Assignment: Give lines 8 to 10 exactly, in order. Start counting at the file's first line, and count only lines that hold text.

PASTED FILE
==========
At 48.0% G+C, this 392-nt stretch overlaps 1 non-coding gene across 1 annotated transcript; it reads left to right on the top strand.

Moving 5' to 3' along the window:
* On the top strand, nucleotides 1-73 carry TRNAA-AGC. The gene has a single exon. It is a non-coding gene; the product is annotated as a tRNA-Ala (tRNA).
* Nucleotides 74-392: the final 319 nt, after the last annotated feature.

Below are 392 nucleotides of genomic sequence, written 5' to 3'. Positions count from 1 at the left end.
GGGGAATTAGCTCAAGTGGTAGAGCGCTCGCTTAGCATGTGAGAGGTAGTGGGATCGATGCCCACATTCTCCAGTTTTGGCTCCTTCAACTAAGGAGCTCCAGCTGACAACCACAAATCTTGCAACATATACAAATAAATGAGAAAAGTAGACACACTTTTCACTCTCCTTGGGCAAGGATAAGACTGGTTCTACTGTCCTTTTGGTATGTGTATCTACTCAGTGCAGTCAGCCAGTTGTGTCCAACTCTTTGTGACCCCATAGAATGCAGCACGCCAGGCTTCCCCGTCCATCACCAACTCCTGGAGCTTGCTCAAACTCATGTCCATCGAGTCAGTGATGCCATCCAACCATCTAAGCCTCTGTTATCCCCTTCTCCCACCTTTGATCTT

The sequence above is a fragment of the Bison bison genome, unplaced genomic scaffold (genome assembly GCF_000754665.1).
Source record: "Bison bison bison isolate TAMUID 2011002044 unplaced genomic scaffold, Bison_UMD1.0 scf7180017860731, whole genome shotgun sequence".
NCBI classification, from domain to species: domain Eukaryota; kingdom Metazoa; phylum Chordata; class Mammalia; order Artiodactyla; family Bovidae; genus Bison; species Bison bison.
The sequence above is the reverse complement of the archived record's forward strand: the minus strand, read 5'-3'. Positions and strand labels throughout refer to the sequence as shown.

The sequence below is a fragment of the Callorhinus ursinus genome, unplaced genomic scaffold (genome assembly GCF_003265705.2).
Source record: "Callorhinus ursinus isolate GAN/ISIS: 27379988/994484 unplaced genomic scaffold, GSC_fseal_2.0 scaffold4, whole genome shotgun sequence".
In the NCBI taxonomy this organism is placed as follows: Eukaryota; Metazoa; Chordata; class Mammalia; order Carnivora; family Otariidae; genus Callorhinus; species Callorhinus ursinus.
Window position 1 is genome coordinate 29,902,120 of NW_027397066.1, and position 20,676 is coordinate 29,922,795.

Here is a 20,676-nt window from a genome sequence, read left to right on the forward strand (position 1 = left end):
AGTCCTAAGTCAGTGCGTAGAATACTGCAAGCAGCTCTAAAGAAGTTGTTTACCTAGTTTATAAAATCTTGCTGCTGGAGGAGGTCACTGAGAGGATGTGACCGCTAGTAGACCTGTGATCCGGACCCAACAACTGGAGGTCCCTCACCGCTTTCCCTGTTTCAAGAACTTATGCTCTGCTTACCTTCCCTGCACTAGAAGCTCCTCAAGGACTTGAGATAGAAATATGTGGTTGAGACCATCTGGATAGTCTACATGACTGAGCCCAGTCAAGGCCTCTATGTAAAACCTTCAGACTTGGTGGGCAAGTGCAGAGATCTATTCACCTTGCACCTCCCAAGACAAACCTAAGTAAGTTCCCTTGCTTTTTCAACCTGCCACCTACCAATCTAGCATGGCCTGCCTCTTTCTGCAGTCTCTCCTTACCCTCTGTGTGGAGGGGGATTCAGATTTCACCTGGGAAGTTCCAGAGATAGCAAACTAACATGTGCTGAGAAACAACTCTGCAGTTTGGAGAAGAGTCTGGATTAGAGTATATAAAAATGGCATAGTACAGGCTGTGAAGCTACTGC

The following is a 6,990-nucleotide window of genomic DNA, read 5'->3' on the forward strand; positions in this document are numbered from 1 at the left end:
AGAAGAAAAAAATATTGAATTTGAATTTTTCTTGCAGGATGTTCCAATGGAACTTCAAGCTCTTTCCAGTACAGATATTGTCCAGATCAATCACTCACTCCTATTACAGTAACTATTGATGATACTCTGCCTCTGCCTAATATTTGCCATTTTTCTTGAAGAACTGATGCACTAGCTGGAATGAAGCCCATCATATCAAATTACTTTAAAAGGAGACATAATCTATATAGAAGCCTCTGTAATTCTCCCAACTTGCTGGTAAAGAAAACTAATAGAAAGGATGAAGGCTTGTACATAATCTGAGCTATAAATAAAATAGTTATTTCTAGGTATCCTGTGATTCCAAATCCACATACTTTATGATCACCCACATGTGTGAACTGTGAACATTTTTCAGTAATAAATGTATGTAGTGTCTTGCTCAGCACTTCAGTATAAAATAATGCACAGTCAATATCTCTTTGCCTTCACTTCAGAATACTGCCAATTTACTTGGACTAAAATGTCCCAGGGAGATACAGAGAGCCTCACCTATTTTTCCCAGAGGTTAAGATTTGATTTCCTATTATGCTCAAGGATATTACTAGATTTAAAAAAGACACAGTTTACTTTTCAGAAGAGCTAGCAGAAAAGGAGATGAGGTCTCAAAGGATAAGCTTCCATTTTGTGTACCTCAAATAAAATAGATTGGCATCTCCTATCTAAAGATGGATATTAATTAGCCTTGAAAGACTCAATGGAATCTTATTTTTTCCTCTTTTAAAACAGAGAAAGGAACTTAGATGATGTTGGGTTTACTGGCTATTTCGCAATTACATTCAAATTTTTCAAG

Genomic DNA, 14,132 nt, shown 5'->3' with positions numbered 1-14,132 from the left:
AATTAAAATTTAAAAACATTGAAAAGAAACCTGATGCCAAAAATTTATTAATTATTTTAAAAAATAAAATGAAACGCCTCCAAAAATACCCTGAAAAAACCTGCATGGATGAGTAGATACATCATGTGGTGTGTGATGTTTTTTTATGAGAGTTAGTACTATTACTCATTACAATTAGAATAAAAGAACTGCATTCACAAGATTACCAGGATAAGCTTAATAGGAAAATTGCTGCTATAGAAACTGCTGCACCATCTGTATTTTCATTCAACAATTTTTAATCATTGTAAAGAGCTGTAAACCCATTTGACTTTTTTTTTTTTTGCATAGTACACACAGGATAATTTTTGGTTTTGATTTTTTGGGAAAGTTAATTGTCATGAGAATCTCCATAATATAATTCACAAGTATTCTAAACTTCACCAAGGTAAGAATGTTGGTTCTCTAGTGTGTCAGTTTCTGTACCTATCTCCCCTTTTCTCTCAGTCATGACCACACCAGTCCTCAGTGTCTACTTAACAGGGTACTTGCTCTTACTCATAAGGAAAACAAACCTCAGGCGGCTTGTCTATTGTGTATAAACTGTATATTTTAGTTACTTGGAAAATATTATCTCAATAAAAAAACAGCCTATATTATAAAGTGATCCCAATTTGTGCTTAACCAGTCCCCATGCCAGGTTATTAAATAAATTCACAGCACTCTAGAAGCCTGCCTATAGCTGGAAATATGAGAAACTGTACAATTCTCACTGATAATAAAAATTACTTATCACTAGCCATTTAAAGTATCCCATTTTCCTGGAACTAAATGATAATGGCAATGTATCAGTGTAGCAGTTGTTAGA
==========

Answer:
Source record: "Bison bison bison isolate TAMUID 2011002044 unplaced genomic scaffold, Bison_UMD1.0 scf7180017860731, whole genome shotgun sequence".
NCBI classification, from domain to species: domain Eukaryota; kingdom Metazoa; phylum Chordata; class Mammalia; order Artiodactyla; family Bovidae; genus Bison; species Bison bison.
The sequence above is the reverse complement of the archived record's forward strand: the minus strand, read 5'-3'. Positions and strand labels throughout refer to the sequence as shown.